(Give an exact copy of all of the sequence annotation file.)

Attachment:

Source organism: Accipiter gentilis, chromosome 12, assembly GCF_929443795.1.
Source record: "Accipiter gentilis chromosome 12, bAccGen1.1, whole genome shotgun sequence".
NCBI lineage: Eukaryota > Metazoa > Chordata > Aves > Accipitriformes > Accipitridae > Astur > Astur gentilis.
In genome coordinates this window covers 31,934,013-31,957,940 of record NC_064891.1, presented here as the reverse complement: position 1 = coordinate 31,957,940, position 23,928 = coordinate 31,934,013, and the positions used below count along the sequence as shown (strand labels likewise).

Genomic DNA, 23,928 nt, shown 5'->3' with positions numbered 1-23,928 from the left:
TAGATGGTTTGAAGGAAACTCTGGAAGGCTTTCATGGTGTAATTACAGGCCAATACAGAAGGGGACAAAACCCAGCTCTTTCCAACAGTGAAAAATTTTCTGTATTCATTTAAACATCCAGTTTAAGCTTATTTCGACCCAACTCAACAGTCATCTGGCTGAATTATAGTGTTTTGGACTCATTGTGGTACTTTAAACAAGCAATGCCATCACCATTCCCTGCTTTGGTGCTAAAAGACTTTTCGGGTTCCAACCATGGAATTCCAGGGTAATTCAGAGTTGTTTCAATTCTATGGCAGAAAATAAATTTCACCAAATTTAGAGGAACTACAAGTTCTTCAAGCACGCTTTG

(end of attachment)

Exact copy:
Source organism: Accipiter gentilis, chromosome 12, assembly GCF_929443795.1.
Source record: "Accipiter gentilis chromosome 12, bAccGen1.1, whole genome shotgun sequence".
NCBI lineage: Eukaryota > Metazoa > Chordata > Aves > Accipitriformes > Accipitridae > Astur > Astur gentilis.
In genome coordinates this window covers 31,934,013-31,957,940 of record NC_064891.1, presented here as the reverse complement: position 1 = coordinate 31,957,940, position 23,928 = coordinate 31,934,013, and the positions used below count along the sequence as shown (strand labels likewise).

Genomic DNA, 23,928 nt, shown 5'->3' with positions numbered 1-23,928 from the left:
TAGATGGTTTGAAGGAAACTCTGGAAGGCTTTCATGGTGTAATTACAGGCCAATACAGAAGGGGACAAAACCCAGCTCTTTCCAACAGTGAAAAATTTTCTGTATTCATTTAAACATCCAGTTTAAGCTTATTTCGACCCAACTCAACAGTCATCTGGCTGAATTATAGTGTTTTGGACTCATTGTGGTACTTTAAACAAGCAATGCCATCACCATTCCCTGCTTTGGTGCTAAAAGACTTTTCGGGTTCCAACCATGGAATTCCAGGGTAATTCAGAGTTGTTTCAATTCTATGGCAGAAAATAAATTTCACCAAATTTAGAGGAACTACAAGTTCTTCAAGCACGCTTTG